50 years of glaciers changing, disappearing, in Montana

Click to enlargeUSGS

The warming climate has dramatically reduced the size of 39 glaciers in Montana since 1966, some by as much as 85 percent, according to data released by the U.S. Geological Survey and Portland State University. On average, the glaciers have reduced by 39 percent and only 26 glaciers are now larger than 25 acres, which is used as a guideline for deciding if bodies of ice are large enough to be considered glaciers.

The data include scientific information for the 37 named glaciers in Glacier National Park and two glaciers on U.S. Forest Service land. The retreat of glaciers is significant in Montana because of the impact shrinking glaciers can have on tourism, as well as being a visual indicator of mountain ecosystem change in the northern Rocky Mountains…

“While the shrinkage in Montana is more severe than some other places in the U.S., it is in line with trends that have been happening on a global scale,” geologist Andrew Fountain said…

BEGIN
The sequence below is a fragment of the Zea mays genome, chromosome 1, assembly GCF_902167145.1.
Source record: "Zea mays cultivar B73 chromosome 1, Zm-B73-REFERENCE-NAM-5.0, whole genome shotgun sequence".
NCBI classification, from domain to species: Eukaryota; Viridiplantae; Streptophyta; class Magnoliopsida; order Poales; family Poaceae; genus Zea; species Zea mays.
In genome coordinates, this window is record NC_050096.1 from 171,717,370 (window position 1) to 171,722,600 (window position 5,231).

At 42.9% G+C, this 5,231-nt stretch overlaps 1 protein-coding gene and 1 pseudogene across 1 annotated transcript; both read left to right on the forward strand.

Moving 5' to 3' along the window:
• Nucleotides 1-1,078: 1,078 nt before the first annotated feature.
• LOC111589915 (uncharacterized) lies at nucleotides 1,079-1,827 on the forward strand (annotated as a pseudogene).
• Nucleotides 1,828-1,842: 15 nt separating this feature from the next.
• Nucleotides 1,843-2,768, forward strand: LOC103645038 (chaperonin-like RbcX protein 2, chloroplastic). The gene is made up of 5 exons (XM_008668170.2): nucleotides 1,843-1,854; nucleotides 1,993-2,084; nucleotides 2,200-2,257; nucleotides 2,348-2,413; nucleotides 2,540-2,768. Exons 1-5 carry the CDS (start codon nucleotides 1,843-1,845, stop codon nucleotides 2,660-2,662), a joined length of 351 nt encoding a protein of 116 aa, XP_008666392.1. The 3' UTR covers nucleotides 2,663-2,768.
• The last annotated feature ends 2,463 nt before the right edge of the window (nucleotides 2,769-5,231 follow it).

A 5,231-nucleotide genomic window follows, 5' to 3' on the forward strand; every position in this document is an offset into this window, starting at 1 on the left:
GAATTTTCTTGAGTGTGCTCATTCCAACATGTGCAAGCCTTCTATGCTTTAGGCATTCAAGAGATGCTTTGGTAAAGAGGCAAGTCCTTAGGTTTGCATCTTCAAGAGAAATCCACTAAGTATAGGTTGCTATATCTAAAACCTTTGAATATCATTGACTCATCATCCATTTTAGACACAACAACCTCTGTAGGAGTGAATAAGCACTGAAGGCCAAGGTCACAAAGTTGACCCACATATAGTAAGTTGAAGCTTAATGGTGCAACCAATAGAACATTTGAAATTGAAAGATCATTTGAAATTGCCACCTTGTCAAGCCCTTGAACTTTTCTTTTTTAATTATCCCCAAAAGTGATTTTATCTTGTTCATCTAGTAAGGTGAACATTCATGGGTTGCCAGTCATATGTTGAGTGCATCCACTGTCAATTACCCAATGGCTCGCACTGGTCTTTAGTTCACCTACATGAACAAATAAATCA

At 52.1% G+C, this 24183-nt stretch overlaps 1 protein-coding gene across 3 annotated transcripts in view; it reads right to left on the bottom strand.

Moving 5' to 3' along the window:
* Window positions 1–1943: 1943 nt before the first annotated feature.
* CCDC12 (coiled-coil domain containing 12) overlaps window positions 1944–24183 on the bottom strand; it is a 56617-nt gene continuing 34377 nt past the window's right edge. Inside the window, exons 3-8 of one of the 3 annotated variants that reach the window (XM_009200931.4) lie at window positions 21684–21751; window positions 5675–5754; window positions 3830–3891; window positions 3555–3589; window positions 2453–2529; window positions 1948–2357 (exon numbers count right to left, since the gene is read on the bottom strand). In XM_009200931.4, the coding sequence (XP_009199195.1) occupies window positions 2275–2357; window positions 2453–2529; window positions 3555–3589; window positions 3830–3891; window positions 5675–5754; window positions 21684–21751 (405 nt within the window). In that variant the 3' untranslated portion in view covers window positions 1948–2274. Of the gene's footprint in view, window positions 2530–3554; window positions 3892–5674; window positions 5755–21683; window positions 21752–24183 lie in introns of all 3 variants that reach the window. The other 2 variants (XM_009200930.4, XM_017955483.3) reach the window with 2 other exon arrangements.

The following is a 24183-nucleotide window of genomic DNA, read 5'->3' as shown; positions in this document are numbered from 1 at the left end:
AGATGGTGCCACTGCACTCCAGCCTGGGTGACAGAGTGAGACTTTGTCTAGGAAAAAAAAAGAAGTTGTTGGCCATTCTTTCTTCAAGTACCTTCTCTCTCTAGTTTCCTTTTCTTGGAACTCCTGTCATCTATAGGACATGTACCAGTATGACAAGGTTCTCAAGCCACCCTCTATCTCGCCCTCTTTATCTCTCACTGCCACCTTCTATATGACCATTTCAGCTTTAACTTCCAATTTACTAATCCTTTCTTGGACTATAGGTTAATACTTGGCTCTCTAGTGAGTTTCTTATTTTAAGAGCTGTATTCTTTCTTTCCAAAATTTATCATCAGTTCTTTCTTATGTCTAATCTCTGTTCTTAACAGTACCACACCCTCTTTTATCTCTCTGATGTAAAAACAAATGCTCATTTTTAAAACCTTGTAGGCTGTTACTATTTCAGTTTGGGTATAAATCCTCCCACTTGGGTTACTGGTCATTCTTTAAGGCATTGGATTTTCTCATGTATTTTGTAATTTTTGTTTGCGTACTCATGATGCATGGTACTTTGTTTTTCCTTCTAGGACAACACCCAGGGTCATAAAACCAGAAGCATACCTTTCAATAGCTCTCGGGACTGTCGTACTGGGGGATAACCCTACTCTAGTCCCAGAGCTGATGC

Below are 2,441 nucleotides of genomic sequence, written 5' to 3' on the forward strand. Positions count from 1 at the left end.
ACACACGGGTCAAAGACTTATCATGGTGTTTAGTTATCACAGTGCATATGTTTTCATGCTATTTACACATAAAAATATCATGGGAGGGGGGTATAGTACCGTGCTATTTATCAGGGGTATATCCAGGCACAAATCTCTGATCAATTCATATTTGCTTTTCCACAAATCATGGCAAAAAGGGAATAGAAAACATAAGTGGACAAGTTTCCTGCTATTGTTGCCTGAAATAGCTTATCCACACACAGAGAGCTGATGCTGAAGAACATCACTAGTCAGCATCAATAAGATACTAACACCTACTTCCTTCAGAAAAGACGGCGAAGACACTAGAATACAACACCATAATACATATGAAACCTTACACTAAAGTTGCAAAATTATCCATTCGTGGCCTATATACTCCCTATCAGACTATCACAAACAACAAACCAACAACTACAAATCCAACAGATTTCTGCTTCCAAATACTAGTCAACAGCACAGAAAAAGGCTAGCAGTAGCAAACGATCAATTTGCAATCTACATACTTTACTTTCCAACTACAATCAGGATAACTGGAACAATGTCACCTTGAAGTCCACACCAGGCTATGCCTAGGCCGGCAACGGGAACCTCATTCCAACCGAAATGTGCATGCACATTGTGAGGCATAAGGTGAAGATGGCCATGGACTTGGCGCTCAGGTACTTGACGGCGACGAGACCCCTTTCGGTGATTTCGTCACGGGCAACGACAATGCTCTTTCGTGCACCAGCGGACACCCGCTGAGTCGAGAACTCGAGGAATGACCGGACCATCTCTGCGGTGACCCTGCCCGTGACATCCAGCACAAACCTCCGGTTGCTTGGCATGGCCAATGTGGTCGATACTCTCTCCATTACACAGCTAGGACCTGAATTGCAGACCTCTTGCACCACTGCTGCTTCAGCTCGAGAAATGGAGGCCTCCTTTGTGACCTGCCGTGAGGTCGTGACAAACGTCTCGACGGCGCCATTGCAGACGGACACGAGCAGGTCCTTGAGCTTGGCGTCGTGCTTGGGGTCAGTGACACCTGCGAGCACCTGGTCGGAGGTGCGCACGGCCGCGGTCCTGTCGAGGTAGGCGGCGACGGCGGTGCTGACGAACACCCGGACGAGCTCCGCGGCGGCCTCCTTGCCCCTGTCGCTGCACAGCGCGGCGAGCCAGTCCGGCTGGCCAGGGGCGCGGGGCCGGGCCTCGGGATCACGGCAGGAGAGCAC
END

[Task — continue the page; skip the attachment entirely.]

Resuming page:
This information is part of a larger, ongoing USGS glacier study of glaciers in Montana, Alaska and Washington to document mass balance measurements that estimate whether the total amount of ice is increasing or decreasing at a particular glacier. This information helps scientists understand the impact of large scale climate patterns on glaciers in distinctly different mountain environments.

Some of the glaciers the park is named for are now too small to qualify as glaciers. That’s OK. The brains in some of the politicians we’ve elected to serve the people – are now too small to do much more than parrot statements programmed in by major campaign donors and other political scum.

They’re the individuals chosen in our democratic republic charged with solving problems on this scale.

One thought on “50 years of glaciers changing, disappearing, in Montana

  1. Obacht gebe says:

    The melting of the mighty Aletsch glacier is causing the land attached to it to slip at a dramatic rate, according to new research by the Federal Technology Institute in Zurich (ETH Zurich).
    Researchers have used a new dataset to confirm a direct link between the melting of Europe’s longest iceflow in the Swiss canton of Valais and the slippage of the adjoining Moosfluh slope at a rate of around 30 centimetres a year.
    The land at Moosfluh has been moving for years, and last September the cablecar was forced to stop operations due to the movement of the ground.
    Now, a long-standing project by scientists at ETH Zurich has proved the slippage is connected directly to the melting of the glacier “and thus to climate change”, the university said in a statement. https://www.thelocal.ch/20170124/swiss-scientists-melting-glacier-makes-the-earth-move

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